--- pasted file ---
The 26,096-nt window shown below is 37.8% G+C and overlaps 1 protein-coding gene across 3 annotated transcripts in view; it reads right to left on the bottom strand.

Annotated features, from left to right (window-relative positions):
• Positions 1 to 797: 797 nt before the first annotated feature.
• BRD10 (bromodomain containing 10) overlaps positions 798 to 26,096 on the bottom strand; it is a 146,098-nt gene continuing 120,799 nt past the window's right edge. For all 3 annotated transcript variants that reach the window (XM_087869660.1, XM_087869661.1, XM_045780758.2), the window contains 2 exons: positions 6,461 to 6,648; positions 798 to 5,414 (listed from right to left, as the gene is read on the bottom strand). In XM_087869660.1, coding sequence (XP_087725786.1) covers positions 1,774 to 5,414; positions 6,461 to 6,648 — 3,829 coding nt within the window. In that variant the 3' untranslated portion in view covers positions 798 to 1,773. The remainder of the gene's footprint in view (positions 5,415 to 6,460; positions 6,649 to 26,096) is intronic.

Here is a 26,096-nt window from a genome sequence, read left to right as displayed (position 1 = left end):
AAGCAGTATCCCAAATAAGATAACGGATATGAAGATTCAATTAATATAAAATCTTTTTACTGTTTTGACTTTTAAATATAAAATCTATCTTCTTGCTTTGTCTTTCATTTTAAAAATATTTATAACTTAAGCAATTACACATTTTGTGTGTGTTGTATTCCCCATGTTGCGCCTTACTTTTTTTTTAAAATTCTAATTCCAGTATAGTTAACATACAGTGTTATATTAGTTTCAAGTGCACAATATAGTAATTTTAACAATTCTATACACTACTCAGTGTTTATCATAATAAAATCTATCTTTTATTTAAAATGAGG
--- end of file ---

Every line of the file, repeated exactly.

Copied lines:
The 26,096-nt window shown below is 37.8% G+C and overlaps 1 protein-coding gene across 3 annotated transcripts in view; it reads right to left on the bottom strand.

Annotated features, from left to right (window-relative positions):
• Positions 1 to 797: 797 nt before the first annotated feature.
• BRD10 (bromodomain containing 10) overlaps positions 798 to 26,096 on the bottom strand; it is a 146,098-nt gene continuing 120,799 nt past the window's right edge. For all 3 annotated transcript variants that reach the window (XM_087869660.1, XM_087869661.1, XM_045780758.2), the window contains 2 exons: positions 6,461 to 6,648; positions 798 to 5,414 (listed from right to left, as the gene is read on the bottom strand). In XM_087869660.1, coding sequence (XP_087725786.1) covers positions 1,774 to 5,414; positions 6,461 to 6,648 — 3,829 coding nt within the window. In that variant the 3' untranslated portion in view covers positions 798 to 1,773. The remainder of the gene's footprint in view (positions 5,415 to 6,460; positions 6,649 to 26,096) is intronic.

Here is a 26,096-nt window from a genome sequence, read left to right as displayed (position 1 = left end):
AAGCAGTATCCCAAATAAGATAACGGATATGAAGATTCAATTAATATAAAATCTTTTTACTGTTTTGACTTTTAAATATAAAATCTATCTTCTTGCTTTGTCTTTCATTTTAAAAATATTTATAACTTAAGCAATTACACATTTTGTGTGTGTTGTATTCCCCATGTTGCGCCTTACTTTTTTTTTAAAATTCTAATTCCAGTATAGTTAACATACAGTGTTATATTAGTTTCAAGTGCACAATATAGTAATTTTAACAATTCTATACACTACTCAGTGTTTATCATAATAAAATCTATCTTTTATTTAAAATGAGG